TRIAL OF ZDRAVKO TOLIMIR TO OPEN IN DECEMBER
The pre-trial conference in the case of Zdravko Tolimir, charged with genocide and other crimes in Srebrenica and Zepa, has been scheduled for 16 December 2009. The prosecution will deliver its opening statement on 17 and 18 December 2009. First prosecution witnesses will give evidence in January 2010. Tolimir is still not getting enough sleep
Zdravko Tolimir in the courtroom
The pre-trial conference in the case of Zdravko Tolimir has been scheduled for 16 December 2009, it was decided at the status conference today, probably the last such conference in the case against Ratko Mladic’s assistant for intelligence and security. Tolimir is charged with genocide and other crimes in Srebrenica and Zepa in July 1995. Canadian judge Kimberly Prost will preside over the Trial Chamber hearing the Tolimir case; this is the first time that an ad litem judge is in charge of a trial. Other members of the Trial Chamber are German judge Christoph Flugge and Antoine Mindua from Kongo.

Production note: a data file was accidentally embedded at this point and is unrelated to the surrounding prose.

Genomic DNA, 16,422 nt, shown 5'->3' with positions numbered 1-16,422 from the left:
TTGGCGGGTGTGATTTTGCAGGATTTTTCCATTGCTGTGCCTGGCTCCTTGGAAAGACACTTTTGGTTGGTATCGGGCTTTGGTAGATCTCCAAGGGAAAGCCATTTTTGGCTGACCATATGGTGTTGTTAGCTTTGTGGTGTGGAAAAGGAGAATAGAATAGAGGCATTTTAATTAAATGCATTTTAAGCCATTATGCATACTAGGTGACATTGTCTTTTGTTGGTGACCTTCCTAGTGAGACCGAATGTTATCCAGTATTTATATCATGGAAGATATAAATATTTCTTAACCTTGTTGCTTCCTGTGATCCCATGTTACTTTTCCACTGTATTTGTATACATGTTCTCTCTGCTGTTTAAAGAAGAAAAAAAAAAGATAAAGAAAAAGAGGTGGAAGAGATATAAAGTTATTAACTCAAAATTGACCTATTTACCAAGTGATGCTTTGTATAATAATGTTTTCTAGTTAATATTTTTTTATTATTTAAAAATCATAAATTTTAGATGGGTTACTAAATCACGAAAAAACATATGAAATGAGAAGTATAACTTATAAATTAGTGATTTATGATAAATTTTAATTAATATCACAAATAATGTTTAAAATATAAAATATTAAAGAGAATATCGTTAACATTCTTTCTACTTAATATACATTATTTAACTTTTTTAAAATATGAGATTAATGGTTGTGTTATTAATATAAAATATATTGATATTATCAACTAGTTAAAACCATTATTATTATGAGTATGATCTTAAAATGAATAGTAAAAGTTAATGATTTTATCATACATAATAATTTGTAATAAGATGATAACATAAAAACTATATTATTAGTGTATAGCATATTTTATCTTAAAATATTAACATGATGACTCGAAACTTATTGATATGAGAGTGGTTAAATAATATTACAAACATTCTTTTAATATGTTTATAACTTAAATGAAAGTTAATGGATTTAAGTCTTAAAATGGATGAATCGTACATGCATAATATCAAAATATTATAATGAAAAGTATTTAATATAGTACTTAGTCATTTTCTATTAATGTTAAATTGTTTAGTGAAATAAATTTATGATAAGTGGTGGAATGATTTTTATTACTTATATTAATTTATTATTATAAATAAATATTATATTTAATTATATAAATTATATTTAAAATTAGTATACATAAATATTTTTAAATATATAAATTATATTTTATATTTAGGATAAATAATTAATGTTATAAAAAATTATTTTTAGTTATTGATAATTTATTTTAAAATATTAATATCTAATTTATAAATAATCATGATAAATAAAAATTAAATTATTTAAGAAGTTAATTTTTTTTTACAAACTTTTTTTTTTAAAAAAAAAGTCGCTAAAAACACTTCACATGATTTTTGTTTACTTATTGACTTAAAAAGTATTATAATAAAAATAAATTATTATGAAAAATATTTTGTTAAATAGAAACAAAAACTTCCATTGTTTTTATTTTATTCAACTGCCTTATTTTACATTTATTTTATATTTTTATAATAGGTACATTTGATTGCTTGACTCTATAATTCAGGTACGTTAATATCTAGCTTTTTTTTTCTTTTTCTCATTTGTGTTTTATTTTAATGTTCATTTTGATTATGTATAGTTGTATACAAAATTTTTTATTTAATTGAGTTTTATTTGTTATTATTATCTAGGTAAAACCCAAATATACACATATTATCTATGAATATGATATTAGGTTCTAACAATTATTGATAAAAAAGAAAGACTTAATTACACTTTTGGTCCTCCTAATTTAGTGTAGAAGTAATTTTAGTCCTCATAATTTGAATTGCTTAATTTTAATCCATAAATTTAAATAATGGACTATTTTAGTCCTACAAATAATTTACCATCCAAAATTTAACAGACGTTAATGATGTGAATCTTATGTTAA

The prosecution will deliver its opening statement on 17 or 18 December 2009. Jean Rene Ruez, former leader of the prosecution’s team investigating Srebrenica and the first witness, is expected to give evidence in January 2010. Prosecutor McCloskey suggested that after the winter recess, scheduled to begin on 21 December, the trial should continue on 25 January 2010. The Trial Chamber will rule on this later.
The prosecution also indicated it would submit a motion to amend the indictment early next week to ‘make it clearer’. Tolimir said he would reply to the motion once he has received it in ‘a language he understands’.
The former VRS general told the Trial Chamber he would ask the ICTY Registry to grant him additional funds to his the defense team. Tolimir, who insists on representing himself, needs the money to pay not only his legal advisors but investigators, too. As he said, ‘I cannot investigate from my cell what must be investigated in the field’. Tolimir also complained about ‘cruel and inhuman treatment’. The guards still wake him up every thirty minutes during the night to check if he is alive.
Judge Prost indicated the Trial Chamber had received a neurologist’s report recommending that Tolimir continue taking his medication and checking his blood pressure. If the results are good, the Trial Chamber will recommend that ‘Tolimir go back to the normal system without nightly check-ups’, Judge Prost said. Tolimir contends that the medical treatment ‘is ruining’ his health. As he said, ‘I don’t know why the Trial Chamber values pills more than tea and prayer to the Lord who heals all’.